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Napa County to tackle wine country growth issues in COVID-19 world

Napa County to tackle wine country growth issues in COVID-19 world

Napa County’s Planning Commission is poised to resume tackling sometimes-thorny wine country growth issues after a two-month-plus hiatus, with a slightly new look and a new way of doing business.

The hiatus since March 4 came about largely due to the COVID-19 crisis. In addition, the commission was short a member and county computer problems canceled a planned May 6 meeting.

On Wednesday, the Planning Commission should be back with all five seats filled. Jeri Hansen recently stepped down and her replacement, Megan Dameron of American Canyon, is on board.

The commission is to discuss allowing more wine production and visitation at Chappellet winery near Lake Hennessey, converting Greenwood Mansion in the airport industrial area into a cafe and allowing two telecommunication towers at Eagle Vines Golf Club near Jameson Canyon.

As a kind of warm-up to future meetings, the Planning Commission on Tuesday will meet with the Board of Supervisors to discuss planning and housing priorities.

Even if issues prove controversial, there will be no packed meeting room in a COVID-19 world of physical distancing. Only about a dozen chairs for the public are scattered across the Board of Supervisors chamber where the commission meets.

Much public participation at county meetings these days is done by Zoom, by phone and by submitting comments by email as residents shelter at home. Planning Commission meetings will likely be no exception.

Angwin resident Kellie Anderson, a regular speaker at Planning Commission meetings, said maybe the county should take a time-out from controversial growth issues during the pandemic. She sees no replacement for live interaction at a meeting.

“There’s some power to being in the room and talking to someone directly and pointing to the individual who really needs to answer the question,” she said.

Also, she said, some residents during these high-stress times are too busy with economic and other challenges to delve deeply into technical growth issues.

Napa Vision 2050 has asked the county for a pause on all but essential business. More time is spent trying to get people online and heard during county meetings than discussing the issues, the group said in a recent email newsletter.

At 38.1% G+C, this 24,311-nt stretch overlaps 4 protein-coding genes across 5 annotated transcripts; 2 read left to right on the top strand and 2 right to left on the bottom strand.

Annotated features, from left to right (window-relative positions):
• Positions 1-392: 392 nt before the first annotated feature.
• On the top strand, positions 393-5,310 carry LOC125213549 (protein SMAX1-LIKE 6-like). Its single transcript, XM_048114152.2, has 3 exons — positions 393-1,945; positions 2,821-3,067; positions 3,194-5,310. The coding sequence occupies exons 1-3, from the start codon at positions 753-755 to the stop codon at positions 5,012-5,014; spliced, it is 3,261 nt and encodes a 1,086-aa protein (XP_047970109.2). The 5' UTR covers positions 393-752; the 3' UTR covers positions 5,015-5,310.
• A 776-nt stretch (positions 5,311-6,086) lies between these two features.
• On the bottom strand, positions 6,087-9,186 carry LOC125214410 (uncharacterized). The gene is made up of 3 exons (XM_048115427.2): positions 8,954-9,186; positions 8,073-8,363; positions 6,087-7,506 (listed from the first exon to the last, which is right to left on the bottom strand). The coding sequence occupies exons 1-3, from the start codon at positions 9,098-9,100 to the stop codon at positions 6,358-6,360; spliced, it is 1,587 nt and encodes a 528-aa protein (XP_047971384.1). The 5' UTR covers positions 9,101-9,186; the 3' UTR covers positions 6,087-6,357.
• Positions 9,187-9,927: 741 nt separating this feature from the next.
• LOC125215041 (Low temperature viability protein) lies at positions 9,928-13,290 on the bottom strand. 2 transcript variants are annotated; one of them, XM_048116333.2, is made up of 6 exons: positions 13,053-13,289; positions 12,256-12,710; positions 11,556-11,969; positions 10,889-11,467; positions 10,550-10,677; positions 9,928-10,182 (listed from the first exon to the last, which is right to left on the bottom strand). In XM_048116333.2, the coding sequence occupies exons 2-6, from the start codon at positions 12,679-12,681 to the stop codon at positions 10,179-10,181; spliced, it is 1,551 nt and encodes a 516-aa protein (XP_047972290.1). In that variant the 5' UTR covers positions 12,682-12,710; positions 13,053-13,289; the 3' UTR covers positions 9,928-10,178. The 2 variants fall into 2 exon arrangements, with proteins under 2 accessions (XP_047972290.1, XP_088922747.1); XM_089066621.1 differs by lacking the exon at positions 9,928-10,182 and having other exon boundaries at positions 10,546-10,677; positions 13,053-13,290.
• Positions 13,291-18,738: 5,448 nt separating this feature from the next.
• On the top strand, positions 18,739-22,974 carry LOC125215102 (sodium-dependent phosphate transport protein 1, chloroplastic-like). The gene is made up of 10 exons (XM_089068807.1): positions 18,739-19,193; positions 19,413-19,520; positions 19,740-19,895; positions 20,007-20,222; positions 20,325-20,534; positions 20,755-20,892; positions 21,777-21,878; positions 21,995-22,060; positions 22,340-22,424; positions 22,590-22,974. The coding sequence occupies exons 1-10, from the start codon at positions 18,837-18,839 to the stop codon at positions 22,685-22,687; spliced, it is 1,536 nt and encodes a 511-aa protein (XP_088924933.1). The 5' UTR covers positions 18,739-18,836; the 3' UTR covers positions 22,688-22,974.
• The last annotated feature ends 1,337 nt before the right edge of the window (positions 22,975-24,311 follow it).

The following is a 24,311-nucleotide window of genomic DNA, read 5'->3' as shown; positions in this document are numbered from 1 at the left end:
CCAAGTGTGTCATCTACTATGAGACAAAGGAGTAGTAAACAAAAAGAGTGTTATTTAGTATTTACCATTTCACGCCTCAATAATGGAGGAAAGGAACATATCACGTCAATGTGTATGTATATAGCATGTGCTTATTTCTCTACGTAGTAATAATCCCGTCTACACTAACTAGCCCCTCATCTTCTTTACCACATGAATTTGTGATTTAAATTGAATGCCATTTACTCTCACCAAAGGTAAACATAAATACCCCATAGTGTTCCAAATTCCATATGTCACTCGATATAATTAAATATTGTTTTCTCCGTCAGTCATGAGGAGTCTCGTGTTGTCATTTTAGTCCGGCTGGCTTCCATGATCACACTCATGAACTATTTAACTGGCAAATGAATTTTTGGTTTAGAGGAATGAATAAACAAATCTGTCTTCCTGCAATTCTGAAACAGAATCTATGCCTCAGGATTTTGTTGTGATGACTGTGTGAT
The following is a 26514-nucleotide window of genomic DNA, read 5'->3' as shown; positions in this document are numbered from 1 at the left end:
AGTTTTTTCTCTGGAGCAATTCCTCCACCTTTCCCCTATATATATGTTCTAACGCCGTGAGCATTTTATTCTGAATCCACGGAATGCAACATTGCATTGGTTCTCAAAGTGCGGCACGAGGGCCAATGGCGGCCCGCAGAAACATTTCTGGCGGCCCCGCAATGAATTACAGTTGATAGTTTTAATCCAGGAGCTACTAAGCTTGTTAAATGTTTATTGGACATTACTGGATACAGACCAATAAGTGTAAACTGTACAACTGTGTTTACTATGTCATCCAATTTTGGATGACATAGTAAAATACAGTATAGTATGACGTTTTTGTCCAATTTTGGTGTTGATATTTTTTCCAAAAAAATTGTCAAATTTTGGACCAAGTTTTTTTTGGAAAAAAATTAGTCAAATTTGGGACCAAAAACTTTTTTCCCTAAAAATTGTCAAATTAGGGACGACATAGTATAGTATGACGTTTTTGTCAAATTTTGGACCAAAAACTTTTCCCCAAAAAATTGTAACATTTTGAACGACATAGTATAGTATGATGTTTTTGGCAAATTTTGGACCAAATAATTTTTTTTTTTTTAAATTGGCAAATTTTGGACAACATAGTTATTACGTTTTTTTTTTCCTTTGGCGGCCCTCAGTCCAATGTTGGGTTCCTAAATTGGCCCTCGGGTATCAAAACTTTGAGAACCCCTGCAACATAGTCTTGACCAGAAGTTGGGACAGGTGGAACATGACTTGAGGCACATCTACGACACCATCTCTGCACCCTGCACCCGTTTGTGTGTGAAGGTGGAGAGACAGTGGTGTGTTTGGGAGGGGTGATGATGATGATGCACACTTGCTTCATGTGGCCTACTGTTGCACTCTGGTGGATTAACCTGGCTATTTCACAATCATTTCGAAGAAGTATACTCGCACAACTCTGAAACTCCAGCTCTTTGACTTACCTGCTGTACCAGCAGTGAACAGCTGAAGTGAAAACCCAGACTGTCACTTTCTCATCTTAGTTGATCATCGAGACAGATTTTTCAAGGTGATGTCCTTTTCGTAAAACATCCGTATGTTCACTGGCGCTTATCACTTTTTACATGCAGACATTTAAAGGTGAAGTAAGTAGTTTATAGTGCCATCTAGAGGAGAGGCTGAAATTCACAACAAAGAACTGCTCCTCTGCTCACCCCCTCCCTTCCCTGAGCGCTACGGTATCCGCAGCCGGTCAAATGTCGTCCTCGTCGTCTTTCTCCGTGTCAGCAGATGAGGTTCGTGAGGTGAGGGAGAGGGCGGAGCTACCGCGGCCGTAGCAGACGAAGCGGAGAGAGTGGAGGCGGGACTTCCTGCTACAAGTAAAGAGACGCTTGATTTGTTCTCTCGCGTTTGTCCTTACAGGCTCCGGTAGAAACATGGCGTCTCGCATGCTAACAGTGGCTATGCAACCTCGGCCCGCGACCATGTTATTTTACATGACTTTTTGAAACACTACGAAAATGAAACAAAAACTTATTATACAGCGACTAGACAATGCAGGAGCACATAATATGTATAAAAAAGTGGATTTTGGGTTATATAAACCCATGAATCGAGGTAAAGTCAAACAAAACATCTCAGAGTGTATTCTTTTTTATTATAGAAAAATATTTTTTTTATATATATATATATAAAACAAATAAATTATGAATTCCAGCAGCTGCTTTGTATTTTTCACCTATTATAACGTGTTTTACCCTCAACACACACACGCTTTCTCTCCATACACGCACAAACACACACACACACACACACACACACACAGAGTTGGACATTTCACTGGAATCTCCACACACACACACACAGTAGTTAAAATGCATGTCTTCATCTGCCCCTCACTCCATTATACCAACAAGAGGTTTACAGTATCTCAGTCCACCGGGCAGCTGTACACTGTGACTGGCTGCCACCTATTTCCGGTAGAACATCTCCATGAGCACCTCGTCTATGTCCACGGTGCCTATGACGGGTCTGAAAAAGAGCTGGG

“Why the rush to meet on highly contentious projects which make public participation difficult, if not impossible?” Napa Vision 2050 asked.

The Napa Valley Register asked Planning, Building and Environmental Services Director David Morrison what’s ahead for the Planning Commission in a COVID-19 regime that could last months, if not a year or longer.

“The commission will be conducting its regular business,” Morrison said in an email. “Interested parties have a variety of ways of fully participating in public hearings, including written correspondence, emails, telephone calls and showing up to a hearing in person.”

Permitting is an essential activity, he said.

“As the economy begins to reopen again, it is important that we provide timely consideration of pending projects,” Morrison said. “At the same time, we also need to look at whether proposals are designed to meet current and future challenges.”

The commission will be conducting its business with all five members in place.

Hansen resigned from the commission as of Feb. 19. Supervisor Belia Ramos was tasked with nominating a new representative on behalf of the 5th supervisor district, which includes American Canyon, the Coombsville area and part of the southeast city of Napa.

Dameron was one of nine people to to apply for the post. The Board of Supervisors on May 5 voted unanimously to appoint her to the commission.

Dameron works for Guide Dogs for the Blind. In her application, she mentioned a housing shortage and lack of economic opportunity in the Bay Area and said Napa County land uses decisions will leave a lasting impact for decades.

“Preserving the Napa County we know and love while thoughtfully approving homes and businesses is arguably one of the most important roles at this time,” she wrote.

Morrison said most jurisdictions throughout the state didn’t hold planning commission meetings in March and early April. The city of Napa and American Canyon haven’t held planning commission meetings since February. New procedures and technologies had to be adapted to comply with physical distancing.

“Given the challenges of the past two months, I think it’s remarkable that the commission will be back up and running (on Wednesday),” Morrison said.

The regular Planning Commission meeting begins at 9 a.m. Wednesday in the county administration building, 1195 Third St. Go to to see the agenda and learn how to participate by computer or phone.

The special meeting with the Board of Supervisors begins at 1:30 p.m. Tuesday.

(This story has been modified from the original to reflect the correct number of Planning Commission applicants)

You can reach Barry Eberling at 256-2253 or

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Napa County Reporter

Barry Eberling covers Napa County government, transportation, the environment and general assignments. He has worked for the Napa Valley Register since fall 2014 and previously worked 27 years for the Daily Republic of Fairfield.

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